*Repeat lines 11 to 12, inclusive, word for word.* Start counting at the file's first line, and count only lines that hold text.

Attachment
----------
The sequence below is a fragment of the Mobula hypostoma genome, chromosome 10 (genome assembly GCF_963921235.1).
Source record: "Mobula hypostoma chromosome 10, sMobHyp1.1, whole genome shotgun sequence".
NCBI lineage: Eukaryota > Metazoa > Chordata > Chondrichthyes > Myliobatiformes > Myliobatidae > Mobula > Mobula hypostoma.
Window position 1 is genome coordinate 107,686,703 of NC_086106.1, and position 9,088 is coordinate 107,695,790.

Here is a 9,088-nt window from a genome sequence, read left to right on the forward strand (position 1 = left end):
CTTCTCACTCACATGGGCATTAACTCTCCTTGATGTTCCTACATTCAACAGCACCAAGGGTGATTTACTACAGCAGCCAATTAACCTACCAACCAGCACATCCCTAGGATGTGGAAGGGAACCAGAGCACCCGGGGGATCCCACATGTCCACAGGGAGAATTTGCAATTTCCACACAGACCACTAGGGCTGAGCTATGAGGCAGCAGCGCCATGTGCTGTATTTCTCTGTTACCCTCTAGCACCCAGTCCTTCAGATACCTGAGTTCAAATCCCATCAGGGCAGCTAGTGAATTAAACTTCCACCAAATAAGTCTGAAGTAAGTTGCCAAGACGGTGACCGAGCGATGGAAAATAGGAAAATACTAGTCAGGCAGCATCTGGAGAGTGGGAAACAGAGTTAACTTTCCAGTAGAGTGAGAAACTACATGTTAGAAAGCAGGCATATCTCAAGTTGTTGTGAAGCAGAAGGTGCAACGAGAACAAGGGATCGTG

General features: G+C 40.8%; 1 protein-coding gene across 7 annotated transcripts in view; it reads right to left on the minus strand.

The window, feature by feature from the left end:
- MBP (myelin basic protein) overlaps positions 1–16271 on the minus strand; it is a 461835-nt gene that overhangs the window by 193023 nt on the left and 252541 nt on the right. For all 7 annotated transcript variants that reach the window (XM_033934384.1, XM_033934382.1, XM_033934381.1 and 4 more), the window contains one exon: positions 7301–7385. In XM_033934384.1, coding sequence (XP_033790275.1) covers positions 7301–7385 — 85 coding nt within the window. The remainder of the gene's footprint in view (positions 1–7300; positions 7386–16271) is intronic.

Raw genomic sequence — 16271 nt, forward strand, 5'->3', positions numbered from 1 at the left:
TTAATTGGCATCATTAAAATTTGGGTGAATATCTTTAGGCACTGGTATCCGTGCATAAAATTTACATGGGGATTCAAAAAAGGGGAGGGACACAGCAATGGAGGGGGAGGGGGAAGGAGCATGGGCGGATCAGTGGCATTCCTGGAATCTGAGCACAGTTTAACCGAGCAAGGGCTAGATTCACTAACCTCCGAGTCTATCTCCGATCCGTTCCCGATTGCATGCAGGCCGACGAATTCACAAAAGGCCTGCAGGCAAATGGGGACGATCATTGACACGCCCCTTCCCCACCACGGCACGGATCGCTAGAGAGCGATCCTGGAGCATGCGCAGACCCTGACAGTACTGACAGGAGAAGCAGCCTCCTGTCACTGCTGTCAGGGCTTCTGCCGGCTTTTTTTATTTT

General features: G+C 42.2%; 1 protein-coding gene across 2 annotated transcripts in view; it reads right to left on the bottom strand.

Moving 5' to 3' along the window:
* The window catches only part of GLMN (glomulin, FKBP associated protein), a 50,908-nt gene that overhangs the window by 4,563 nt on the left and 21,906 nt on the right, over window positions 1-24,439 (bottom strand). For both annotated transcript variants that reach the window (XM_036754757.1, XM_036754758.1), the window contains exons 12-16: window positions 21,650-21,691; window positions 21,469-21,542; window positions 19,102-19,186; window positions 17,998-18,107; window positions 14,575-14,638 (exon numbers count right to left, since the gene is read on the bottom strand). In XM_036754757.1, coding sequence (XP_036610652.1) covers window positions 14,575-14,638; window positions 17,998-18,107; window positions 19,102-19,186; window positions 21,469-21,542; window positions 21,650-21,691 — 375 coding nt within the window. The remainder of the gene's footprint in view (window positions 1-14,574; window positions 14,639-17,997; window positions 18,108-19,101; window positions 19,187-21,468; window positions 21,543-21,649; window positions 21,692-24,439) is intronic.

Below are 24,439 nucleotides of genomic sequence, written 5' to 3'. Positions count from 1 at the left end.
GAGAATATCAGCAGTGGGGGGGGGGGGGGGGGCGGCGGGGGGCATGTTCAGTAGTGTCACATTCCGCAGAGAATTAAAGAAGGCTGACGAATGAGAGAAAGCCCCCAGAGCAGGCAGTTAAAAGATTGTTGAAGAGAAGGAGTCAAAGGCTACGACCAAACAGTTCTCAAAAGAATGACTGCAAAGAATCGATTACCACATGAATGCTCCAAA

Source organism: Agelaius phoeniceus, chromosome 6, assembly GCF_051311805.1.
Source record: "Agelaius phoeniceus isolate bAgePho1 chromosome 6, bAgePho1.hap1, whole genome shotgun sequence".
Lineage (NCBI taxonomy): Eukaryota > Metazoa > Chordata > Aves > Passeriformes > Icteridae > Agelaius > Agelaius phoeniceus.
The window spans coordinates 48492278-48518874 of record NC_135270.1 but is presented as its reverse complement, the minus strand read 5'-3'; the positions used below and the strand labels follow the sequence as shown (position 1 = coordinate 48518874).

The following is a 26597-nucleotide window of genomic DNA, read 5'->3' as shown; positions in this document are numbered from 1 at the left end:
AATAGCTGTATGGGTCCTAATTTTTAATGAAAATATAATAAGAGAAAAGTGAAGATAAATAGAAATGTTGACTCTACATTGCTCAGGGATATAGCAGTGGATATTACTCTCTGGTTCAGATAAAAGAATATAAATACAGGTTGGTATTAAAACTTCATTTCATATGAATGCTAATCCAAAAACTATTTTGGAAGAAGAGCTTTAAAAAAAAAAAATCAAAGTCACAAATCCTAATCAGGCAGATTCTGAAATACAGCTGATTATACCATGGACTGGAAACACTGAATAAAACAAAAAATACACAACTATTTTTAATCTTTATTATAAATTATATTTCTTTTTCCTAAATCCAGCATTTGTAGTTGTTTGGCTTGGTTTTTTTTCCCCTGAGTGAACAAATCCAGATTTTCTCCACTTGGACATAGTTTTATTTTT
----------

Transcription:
TTAATTGGCATCATTAAAATTTGGGTGAATATCTTTAGGCACTGGTATCCGTGCATAAAATTTACATGGGGATTCAAAAAAGGGGAGGGACACAGCAATGGAGGGGGAGGGGGAAGGAGCATGGGCGGATCAGTGGCATTCCTGGAATCTGAGCACAGTTTAACCGAGCAAGGGCTAGATTCACTAACCTCCGAGTCTATCTCCGATCCGTTCCCGATTGCATGCAGGCCGACGAATTCACAAAAGGCCTGCAGGCAAATGGGGACGATCATTGACACGCCCCTTCCCCACCACGGCACGGATCGCTAGAGAGCGATCCTGGAGCATGCGCAGACCCTGACAGTACTGACAGGAGAAGCAGCCTCCTGTCACTGCTGTCAGGGCTTCTGCCGGCTTTTTTTATTTT

General features: G+C 42.2%; 1 protein-coding gene across 2 annotated transcripts in view; it reads right to left on the bottom strand.